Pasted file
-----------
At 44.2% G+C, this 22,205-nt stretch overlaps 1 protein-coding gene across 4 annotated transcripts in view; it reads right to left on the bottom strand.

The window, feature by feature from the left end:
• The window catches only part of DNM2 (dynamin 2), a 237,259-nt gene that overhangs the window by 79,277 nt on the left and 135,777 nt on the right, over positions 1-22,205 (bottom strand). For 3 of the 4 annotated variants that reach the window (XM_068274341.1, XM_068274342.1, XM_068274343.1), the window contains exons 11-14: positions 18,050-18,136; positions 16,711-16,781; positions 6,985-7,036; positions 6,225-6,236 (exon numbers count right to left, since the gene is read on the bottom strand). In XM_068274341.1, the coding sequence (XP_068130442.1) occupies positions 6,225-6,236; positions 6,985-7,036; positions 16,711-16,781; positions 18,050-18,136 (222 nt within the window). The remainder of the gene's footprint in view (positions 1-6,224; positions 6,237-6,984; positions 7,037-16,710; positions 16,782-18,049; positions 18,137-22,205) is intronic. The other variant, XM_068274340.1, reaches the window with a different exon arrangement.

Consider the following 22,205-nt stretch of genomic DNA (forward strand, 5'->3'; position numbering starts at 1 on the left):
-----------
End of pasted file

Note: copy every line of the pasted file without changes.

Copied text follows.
At 44.2% G+C, this 22,205-nt stretch overlaps 1 protein-coding gene across 4 annotated transcripts in view; it reads right to left on the bottom strand.

The window, feature by feature from the left end:
• The window catches only part of DNM2 (dynamin 2), a 237,259-nt gene that overhangs the window by 79,277 nt on the left and 135,777 nt on the right, over positions 1-22,205 (bottom strand). For 3 of the 4 annotated variants that reach the window (XM_068274341.1, XM_068274342.1, XM_068274343.1), the window contains exons 11-14: positions 18,050-18,136; positions 16,711-16,781; positions 6,985-7,036; positions 6,225-6,236 (exon numbers count right to left, since the gene is read on the bottom strand). In XM_068274341.1, the coding sequence (XP_068130442.1) occupies positions 6,225-6,236; positions 6,985-7,036; positions 16,711-16,781; positions 18,050-18,136 (222 nt within the window). The remainder of the gene's footprint in view (positions 1-6,224; positions 6,237-6,984; positions 7,037-16,710; positions 16,782-18,049; positions 18,137-22,205) is intronic. The other variant, XM_068274340.1, reaches the window with a different exon arrangement.

Consider the following 22,205-nt stretch of genomic DNA (forward strand, 5'->3'; position numbering starts at 1 on the left):